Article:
The Upanishads were grappled with the problem of plurality of God (celestial) and came out with the solution of Advaita. The four Amnaya Mathas (monastic centers) of Advaita philosophy founded by Jagadguru Sankaraacharya have adopted these Mahaavaakyas as their mottos. Sri Sankaraacharya established his monastic centers in four corners of India—Dwaraka, Badrinath, Puri and Sringeri

1.  Dwaraka Kaalika Matha— Tattvamasi”
2.  Badrkashrama Jyotir Matha—“Ayamaatma Brahman”
3.  Puri Jagannaatha Govardhan Matha—“Praajnam Brahman”
                                         4.  Sringeri Saarada Matha—“Aham Brahmaasmi”

                                    Even though not considered among four Mahaavaakyas, the following two oft-quoted maxims can be considered as Mahaa-vaakyas. These are: Satyameva Jayate and   Eko vipraaha Bahudaa Vadanti”.

Satyameva Jayate” is contained in the mantra 3-1-6 of Mundakopanishad, meaning ‘Truth alone wins’. The word Satyam contains three letters ‘sath’, ‘thee’ and ‘yam’. What is designated as ‘sath’ is immortal (the order of sentient). That which is designated as ‘thee’ is the mortal (the order of non-sentient). That which is designated by ‘yam’, is Brahman, because the two signified by the forms of sentient and non-sentient is regulated by the Supreme Brahman implying thereby that ‘satyam’ is Brahman (Chandogyopanishad 8-3-5).

“Ekam sat viprah bahuda vadanti’ is contained in Rigveda 1-164-46, meaning the Supreme or Brahman is addressed by many ways by the learned seers: “That which they call Indra, Mitra, Varuna and Agni, as also the celestial beautiful feathered eagle—that which is the ONE being, the sages call by manifold ways”.  The word Brahman is not found in Rigveda but referred as Tadekam or Tat and by the Vyaahritis Indra, Varuna, Aaditya etc.

Our scriptures have given further guidelines on the nature of Brahman, the Universal Self.  These are:

Sarvam Kalvidam Brahma (Everything is, indeed, the Brahman. All of this including me is that Absolute Reality)

Ekam Evadwiteeyam Brahma (It is one, without second)

Satyam Jnaanam Anantam Brahma  (The Brahman is Truth, Knowledge, Infinite and Eternal)

Brahma Satyam Jagan Mithyam (Brahman is real; the World is unreal)

Bhagavadgeetaa is often called as Geetopanishad. Geetaa unmistakably bears the influence of Upanishads particularly Svetaavataara and Katha.  Geetaa carries the message of the Mahavaakya Tat Tvam Asi (That Thou Art) in its 18 chapters.  The first six chapters of the divine scripture dwell on the Tvam—the Soul. The next six chapters explain the Tat--Supreme and the last six chapters dwell on the union of the soul and god--Aci. In simple language it means: I am His; He is mine; and you and I are one. 18 chapters of Bhagvadgeetaa symbolize 18 steps to heaven. They represent eighteen principles which have to be transcended to reach the Supreme Principle as explained in the Upanishads. These are 5 sense organs, 8 internal enemies like lust and greed, 3 Gunas, Sattva (tranquility, peac , contention), Rajas (anxiety, enthusiasm,  activity, ambition) and Tamas (dullness, ignorance, sorrow) as also Vidya and Avidya. One of the special features of the Sabarimali Temple in Kerala in India is the Padinettupadi (18 steps) a flight of eighteen steps. This is presumed to be the ladder to heaven.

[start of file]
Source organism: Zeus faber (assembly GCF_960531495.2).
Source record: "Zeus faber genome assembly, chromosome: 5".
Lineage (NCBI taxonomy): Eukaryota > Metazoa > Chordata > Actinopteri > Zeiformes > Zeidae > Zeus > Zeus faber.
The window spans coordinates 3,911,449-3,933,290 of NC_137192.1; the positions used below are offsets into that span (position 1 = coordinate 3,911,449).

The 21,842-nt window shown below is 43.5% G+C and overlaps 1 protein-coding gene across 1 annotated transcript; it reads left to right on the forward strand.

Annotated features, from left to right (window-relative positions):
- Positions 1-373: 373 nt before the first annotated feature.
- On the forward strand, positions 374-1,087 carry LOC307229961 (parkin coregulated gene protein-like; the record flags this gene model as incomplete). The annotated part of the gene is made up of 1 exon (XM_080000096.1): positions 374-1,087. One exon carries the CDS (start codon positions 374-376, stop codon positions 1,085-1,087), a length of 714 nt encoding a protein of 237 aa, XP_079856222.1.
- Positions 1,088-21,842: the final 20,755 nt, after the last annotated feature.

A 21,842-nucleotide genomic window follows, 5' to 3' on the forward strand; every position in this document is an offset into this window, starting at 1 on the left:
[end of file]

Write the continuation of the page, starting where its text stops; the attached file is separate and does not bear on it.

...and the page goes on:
One could see the influence of Upanishads in ancient religions like the Jewish religion. The Jews were called Indians by the Greeks, Judea (yaudheyas) by the Syrians and Kalanis or orthodox people by the Indians.   God is named “Jehovah” by the Jews, meaning ‘I am that”. It’s close proximity to “Aham Brahmaasmi”, the Mahaavaakya from Brihadaaranyaka upanishasd, meaning the same thing is worth noting.


In five verses of his famous work Maneeshpanchakam, Sankaracharya describes the Vedanta terms Guru, Eeswara, the Jeevaa and Aaatma. He makes us realize the oneness in all of them which is the essence of his Advaita Philosophy. The first four verses of Maneesha Panchakam explain the idea contained in the four famous Mahaavaakyas explained above.  Mahaavaakyas derive their greatness among all quotes from Vedas, because they reveal the identity of Jeeva (Self within us) and Brahman (Supreme Principle). There are many important and inspiring quotes  from Vedas which I have been quoting from time to time in many of my discourses, but the above four, one from each Veda, are famous.  Mahaaavakya can therefore be defined as Akhandaartha Bodhakam or the similitude of everything.

The first verse of the Maneeshapanchakam explains Prajnaanam samvit or Consciousness. The second verse contains Brahmaiva aha, which explains aham Brahmaasmi.  Advaita philosophy founded by Sankara is based on the Mahaavaakyas of Upanishads Prajnaanam Brahma and Tatvamasi. Expounding Brahman further in slokas three and four he concludes in Sloka 5 the Self is the essence of happiness.

Sankaraacharya in his Maneeshapanchakam categorically says it is not the caste or the social status or any other attributes of the person that determines the eligibility as the Guru. It is the firm knowledge of the Self that determines the worthiness of the person. He beautifully reveals that it is the one Truth that obtains in the form of Eeswara, Guru and the Self in the five slokas thereby convincing that the essence of Vedanta is contained in all the four Mahaavaakyas. Those who do not find time to undergo study of Vedanta should at least study the five slokas in their life-time with their deeper meanings as explained by great scholars as this famous work serves as Vedanta Darsana (Gateway to Vedanta).